In his work Modernity and the Holocaust Zygmunt Bauman looks at the role that modernity and bureaucracy play in events such as the Holocaust.
He shows how horrific events, such as genocide, can be achieved by the masses through the careful separation of tasks. Initially genocide was achieved by killing people with rifles at point blank range and the bodies were then dragged to mass graves. This method was seen to be primitive and extremely inefficient.
In order to make genocide more efficient victims were lined up at the edge of the trenches and were then shot with machine guns en masse. This way the bodies fell straight into their graves and the murderers were never sure whose shot was the one that killed. This meant that there was no direct responsibility for who murdered who. Even so, it was still the case that:
it was exceedingly difficult for the shooters to overlook the connection between shooting and killing.
So a search for a more modern and efficient method ensued:
The search was successful, and led to the invention of first the mobile, then the stationary, gas chambers; the latter - the most perfect the Nazis had time to invent - reduced the role of the killer to that of the 'sanitation officer' asked to empty a
sackful of 'disinfecting chemicals' through an aperture in the roof of a building the interior of which he was not prompted to visit.
But this is an extreme case isn't it? Whilst modernity and efficiency were used for evil in the holocaust, when it comes to industrialisation it's not bad, is it? If it wasn't for modernity we wouldn't have home comforts, we wouldn't have technology, we wouldn't be as efficient and we wouldn't progress.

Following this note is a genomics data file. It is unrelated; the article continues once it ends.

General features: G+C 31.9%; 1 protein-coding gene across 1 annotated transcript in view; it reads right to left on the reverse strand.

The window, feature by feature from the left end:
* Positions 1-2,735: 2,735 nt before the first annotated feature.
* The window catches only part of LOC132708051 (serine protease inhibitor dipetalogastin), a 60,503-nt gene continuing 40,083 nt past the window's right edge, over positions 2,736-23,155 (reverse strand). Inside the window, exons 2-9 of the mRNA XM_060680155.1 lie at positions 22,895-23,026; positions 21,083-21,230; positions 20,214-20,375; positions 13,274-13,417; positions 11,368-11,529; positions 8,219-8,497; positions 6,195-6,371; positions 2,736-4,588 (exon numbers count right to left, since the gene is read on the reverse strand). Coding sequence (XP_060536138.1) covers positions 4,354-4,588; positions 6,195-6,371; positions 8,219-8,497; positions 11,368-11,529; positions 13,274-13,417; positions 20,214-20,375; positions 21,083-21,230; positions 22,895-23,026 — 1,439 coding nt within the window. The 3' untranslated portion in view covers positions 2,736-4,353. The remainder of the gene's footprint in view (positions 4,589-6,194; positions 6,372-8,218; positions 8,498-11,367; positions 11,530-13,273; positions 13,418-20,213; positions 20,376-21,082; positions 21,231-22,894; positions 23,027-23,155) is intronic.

But are we more efficient? Have we made progress?
Using the metaphor of the modern industrial factory Bauman points out that there are two kinds of lorries in the factory yard. There are the lorries that deliver the consumer goods to the stores and there are the lorries that deliver the trash to the dump. The narration of modernity speaks to only one kind of lorry - the goods. This creates a history of industry purporting rising comforts and efficiency.
The lorries that carry the waste and reject materials from factory production, however, are excluded from our history of modernity. Our idea of what efficiency is could be very much changed if we had a balance of the two narratives.
Further, many kinds of human beings become dysfunctionalised through this narrative of progress and efficiency. Akin to the weeds in the garden, if humans do not fit the new re-ordered world they must either be eradicated, separated or assimilated. (Remembering, of course, that weeds are defined only as plants that deviate from the gardener's perceived ideal image of what a garden should be.)
I worry about education. I worry about the way we bureaucratize our learning into separate parts. I worry how we obsessively categorize our learners into weeds and flowers. I worry how we attempt to assimilate our weeds insisting that they grow petals. I worry how we assume that all our students are annuals even though some may be perennials or biennials.
I worry that our narrative speaks only to one kind of lorry - the goods. We hear about the lorries leaving our schools with numerate, literate, 'successful' children. We dont often hear about the lorries heading off to the dump disposing of lost creativity, shattered childhood beliefs, and interrupted day-dreams.